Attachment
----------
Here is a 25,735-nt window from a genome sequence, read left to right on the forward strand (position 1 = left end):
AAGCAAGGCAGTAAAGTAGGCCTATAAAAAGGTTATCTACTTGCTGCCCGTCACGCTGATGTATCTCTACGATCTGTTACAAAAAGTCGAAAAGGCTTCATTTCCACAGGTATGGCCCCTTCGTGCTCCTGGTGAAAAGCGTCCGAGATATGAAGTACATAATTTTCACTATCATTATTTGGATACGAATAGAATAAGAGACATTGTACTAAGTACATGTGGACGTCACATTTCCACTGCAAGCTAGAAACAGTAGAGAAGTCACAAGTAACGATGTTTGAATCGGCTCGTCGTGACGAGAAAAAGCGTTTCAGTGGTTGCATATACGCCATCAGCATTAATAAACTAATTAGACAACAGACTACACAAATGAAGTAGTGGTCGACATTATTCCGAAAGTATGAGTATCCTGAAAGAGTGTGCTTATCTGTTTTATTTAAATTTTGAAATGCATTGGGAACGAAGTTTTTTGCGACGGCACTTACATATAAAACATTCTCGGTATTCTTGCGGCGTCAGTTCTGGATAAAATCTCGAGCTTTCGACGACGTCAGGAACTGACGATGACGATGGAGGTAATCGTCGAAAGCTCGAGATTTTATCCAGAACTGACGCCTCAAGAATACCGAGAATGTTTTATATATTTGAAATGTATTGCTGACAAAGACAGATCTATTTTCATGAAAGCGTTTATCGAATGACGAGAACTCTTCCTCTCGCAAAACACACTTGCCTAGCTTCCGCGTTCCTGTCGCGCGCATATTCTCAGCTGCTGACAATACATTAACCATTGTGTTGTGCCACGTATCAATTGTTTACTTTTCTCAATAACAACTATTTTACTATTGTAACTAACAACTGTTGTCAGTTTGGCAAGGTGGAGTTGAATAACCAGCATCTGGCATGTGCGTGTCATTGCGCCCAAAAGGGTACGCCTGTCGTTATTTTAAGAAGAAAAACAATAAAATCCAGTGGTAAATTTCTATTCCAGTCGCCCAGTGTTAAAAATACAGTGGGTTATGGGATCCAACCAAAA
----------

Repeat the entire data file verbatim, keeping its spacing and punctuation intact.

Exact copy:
Here is a 25,735-nt window from a genome sequence, read left to right on the forward strand (position 1 = left end):
AAGCAAGGCAGTAAAGTAGGCCTATAAAAAGGTTATCTACTTGCTGCCCGTCACGCTGATGTATCTCTACGATCTGTTACAAAAAGTCGAAAAGGCTTCATTTCCACAGGTATGGCCCCTTCGTGCTCCTGGTGAAAAGCGTCCGAGATATGAAGTACATAATTTTCACTATCATTATTTGGATACGAATAGAATAAGAGACATTGTACTAAGTACATGTGGACGTCACATTTCCACTGCAAGCTAGAAACAGTAGAGAAGTCACAAGTAACGATGTTTGAATCGGCTCGTCGTGACGAGAAAAAGCGTTTCAGTGGTTGCATATACGCCATCAGCATTAATAAACTAATTAGACAACAGACTACACAAATGAAGTAGTGGTCGACATTATTCCGAAAGTATGAGTATCCTGAAAGAGTGTGCTTATCTGTTTTATTTAAATTTTGAAATGCATTGGGAACGAAGTTTTTTGCGACGGCACTTACATATAAAACATTCTCGGTATTCTTGCGGCGTCAGTTCTGGATAAAATCTCGAGCTTTCGACGACGTCAGGAACTGACGATGACGATGGAGGTAATCGTCGAAAGCTCGAGATTTTATCCAGAACTGACGCCTCAAGAATACCGAGAATGTTTTATATATTTGAAATGTATTGCTGACAAAGACAGATCTATTTTCATGAAAGCGTTTATCGAATGACGAGAACTCTTCCTCTCGCAAAACACACTTGCCTAGCTTCCGCGTTCCTGTCGCGCGCATATTCTCAGCTGCTGACAATACATTAACCATTGTGTTGTGCCACGTATCAATTGTTTACTTTTCTCAATAACAACTATTTTACTATTGTAACTAACAACTGTTGTCAGTTTGGCAAGGTGGAGTTGAATAACCAGCATCTGGCATGTGCGTGTCATTGCGCCCAAAAGGGTACGCCTGTCGTTATTTTAAGAAGAAAAACAATAAAATCCAGTGGTAAATTTCTATTCCAGTCGCCCAGTGTTAAAAATACAGTGGGTTATGGGATCCAACCAAAA